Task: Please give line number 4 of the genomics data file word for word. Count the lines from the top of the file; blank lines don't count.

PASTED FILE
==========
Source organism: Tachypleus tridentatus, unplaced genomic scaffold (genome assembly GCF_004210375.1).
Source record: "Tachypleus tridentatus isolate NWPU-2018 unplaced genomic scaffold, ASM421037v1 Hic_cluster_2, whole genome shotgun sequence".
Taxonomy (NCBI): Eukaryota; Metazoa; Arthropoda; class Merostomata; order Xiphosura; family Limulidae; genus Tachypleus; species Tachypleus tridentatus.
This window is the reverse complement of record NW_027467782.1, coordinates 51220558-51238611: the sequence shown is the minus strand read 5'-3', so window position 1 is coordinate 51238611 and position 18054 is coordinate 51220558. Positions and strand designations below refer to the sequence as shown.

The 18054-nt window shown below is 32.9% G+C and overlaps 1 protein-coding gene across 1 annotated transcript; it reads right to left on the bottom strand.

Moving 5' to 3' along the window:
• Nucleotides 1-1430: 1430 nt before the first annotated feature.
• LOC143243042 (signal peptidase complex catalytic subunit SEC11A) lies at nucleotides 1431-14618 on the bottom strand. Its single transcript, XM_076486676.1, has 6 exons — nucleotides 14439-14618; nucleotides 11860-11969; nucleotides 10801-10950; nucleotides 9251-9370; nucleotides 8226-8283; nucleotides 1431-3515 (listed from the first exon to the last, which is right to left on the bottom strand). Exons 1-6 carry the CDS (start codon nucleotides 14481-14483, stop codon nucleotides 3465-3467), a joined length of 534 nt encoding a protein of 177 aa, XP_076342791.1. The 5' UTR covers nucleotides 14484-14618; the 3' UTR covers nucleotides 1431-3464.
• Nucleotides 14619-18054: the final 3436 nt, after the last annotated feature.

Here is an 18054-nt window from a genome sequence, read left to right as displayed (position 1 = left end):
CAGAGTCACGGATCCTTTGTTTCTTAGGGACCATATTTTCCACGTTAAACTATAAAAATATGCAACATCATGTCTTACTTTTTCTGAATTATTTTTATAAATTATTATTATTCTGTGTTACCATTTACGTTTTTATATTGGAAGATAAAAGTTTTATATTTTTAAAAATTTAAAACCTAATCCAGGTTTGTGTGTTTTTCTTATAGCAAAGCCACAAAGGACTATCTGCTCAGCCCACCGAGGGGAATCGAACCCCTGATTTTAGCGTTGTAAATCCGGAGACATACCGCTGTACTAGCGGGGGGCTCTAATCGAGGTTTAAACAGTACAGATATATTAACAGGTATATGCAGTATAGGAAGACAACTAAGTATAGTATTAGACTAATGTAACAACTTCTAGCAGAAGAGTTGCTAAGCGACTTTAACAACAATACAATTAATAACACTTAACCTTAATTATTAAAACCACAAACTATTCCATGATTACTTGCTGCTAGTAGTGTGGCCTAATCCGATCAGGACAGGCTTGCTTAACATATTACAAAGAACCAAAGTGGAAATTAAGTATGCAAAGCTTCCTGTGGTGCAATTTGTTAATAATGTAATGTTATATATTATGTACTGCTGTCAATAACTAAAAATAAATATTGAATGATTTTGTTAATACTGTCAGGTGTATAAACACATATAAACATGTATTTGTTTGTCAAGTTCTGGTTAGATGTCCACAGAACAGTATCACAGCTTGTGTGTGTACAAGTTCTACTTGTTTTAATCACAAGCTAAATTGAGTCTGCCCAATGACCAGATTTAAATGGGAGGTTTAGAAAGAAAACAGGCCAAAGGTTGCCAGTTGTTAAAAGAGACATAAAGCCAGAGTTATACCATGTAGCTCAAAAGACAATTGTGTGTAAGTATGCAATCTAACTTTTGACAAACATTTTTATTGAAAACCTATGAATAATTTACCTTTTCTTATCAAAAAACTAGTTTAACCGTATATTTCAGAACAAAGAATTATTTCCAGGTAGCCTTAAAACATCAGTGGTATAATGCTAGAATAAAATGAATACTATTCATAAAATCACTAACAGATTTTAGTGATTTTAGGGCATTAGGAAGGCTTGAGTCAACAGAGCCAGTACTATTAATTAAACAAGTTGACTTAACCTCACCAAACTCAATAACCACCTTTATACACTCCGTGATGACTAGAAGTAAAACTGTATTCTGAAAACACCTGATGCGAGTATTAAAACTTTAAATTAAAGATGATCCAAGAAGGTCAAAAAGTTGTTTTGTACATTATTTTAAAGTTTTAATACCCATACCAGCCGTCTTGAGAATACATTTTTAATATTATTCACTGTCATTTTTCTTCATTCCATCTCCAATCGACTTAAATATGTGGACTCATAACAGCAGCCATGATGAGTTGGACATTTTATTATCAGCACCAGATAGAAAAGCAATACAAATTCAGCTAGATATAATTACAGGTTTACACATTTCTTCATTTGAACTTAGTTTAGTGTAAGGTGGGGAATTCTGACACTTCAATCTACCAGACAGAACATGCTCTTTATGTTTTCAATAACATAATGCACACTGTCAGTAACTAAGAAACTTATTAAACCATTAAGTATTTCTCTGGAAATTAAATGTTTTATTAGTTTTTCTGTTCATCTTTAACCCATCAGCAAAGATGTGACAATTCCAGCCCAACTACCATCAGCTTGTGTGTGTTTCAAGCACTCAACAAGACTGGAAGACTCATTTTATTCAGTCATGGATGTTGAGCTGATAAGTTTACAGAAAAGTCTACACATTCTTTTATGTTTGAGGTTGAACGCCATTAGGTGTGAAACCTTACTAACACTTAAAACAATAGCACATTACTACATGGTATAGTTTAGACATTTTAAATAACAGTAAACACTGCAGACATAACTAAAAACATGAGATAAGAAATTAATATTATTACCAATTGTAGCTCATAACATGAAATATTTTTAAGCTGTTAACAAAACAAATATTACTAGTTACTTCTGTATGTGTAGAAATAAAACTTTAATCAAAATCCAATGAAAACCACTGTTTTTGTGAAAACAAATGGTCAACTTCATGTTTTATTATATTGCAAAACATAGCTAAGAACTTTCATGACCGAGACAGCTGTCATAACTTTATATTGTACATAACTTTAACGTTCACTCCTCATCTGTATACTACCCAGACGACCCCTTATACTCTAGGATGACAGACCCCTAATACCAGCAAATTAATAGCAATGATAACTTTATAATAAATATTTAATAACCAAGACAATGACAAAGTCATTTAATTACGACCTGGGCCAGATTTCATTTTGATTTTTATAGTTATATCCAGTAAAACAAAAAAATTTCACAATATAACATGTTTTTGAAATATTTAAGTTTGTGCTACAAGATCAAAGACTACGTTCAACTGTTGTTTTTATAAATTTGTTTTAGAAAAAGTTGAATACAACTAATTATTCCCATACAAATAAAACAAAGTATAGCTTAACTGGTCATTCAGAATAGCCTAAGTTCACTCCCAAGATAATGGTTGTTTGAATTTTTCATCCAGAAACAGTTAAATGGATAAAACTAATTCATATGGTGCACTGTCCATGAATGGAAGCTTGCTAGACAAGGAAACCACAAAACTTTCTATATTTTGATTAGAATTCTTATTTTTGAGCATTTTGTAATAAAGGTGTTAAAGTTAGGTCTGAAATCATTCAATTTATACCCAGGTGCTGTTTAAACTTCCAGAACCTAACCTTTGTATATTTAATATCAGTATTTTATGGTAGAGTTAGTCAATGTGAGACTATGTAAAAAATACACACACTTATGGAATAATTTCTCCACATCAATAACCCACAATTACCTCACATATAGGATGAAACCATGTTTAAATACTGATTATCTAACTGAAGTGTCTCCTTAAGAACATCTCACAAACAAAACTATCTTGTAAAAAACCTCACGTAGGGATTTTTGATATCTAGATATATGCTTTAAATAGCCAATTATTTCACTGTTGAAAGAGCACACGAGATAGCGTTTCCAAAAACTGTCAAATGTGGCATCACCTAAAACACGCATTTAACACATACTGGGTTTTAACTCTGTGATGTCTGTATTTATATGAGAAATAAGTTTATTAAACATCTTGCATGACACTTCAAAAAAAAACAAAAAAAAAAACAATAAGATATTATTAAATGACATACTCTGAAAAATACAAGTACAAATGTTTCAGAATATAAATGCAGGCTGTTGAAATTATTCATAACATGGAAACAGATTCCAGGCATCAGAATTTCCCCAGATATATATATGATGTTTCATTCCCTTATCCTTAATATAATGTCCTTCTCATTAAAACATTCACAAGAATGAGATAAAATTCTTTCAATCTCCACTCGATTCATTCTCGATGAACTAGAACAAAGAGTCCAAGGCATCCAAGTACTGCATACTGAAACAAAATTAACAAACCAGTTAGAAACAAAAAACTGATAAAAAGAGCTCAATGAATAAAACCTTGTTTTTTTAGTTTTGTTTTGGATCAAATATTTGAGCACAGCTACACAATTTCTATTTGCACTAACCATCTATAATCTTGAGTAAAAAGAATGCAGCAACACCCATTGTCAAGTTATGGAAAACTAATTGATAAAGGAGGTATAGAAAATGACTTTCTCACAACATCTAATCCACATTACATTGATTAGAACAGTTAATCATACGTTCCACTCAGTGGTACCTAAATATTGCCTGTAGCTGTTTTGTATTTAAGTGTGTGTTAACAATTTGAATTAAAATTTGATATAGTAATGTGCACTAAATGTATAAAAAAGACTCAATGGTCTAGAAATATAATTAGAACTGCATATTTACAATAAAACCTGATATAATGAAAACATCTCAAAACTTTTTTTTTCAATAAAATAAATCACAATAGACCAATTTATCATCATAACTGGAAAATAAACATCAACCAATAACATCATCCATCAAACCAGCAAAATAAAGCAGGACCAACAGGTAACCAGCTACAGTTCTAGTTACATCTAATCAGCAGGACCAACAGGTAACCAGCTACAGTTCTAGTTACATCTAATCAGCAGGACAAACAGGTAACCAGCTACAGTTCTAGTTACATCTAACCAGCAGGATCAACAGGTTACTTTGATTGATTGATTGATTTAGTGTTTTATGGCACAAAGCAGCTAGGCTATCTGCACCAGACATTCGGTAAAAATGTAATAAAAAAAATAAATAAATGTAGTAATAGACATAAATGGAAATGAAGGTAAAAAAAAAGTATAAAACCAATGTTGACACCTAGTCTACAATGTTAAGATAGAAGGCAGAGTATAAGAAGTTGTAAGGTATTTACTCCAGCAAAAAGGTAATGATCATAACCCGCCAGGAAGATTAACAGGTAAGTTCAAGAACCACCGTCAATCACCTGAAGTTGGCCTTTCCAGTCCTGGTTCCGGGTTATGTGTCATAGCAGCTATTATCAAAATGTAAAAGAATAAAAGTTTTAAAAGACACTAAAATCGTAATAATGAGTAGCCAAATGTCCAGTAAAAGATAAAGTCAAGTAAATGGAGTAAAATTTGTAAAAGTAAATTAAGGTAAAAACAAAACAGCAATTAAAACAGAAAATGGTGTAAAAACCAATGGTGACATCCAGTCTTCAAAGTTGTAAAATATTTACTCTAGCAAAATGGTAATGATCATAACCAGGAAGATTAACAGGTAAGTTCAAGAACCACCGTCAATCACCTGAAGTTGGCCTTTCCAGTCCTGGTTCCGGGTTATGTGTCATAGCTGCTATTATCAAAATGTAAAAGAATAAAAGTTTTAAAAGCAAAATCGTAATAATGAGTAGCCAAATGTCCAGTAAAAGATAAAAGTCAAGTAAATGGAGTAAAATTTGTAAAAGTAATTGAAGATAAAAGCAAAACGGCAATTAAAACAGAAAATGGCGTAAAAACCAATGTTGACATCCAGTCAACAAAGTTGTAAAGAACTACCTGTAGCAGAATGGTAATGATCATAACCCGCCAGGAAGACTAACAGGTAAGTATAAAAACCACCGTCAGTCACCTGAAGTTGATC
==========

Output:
This window is the reverse complement of record NW_027467782.1, coordinates 51220558-51238611: the sequence shown is the minus strand read 5'-3', so window position 1 is coordinate 51238611 and position 18054 is coordinate 51220558. Positions and strand designations below refer to the sequence as shown.